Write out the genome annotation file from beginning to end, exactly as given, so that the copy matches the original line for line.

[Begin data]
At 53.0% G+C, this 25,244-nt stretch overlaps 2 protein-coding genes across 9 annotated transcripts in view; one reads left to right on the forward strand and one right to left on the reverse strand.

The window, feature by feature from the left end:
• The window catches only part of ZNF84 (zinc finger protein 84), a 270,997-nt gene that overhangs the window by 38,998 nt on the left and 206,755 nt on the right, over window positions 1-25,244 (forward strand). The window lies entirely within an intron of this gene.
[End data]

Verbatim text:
At 53.0% G+C, this 25,244-nt stretch overlaps 2 protein-coding genes across 9 annotated transcripts in view; one reads left to right on the forward strand and one right to left on the reverse strand.

The window, feature by feature from the left end:
• The window catches only part of ZNF84 (zinc finger protein 84), a 270,997-nt gene that overhangs the window by 38,998 nt on the left and 206,755 nt on the right, over window positions 1-25,244 (forward strand). The window lies entirely within an intron of this gene.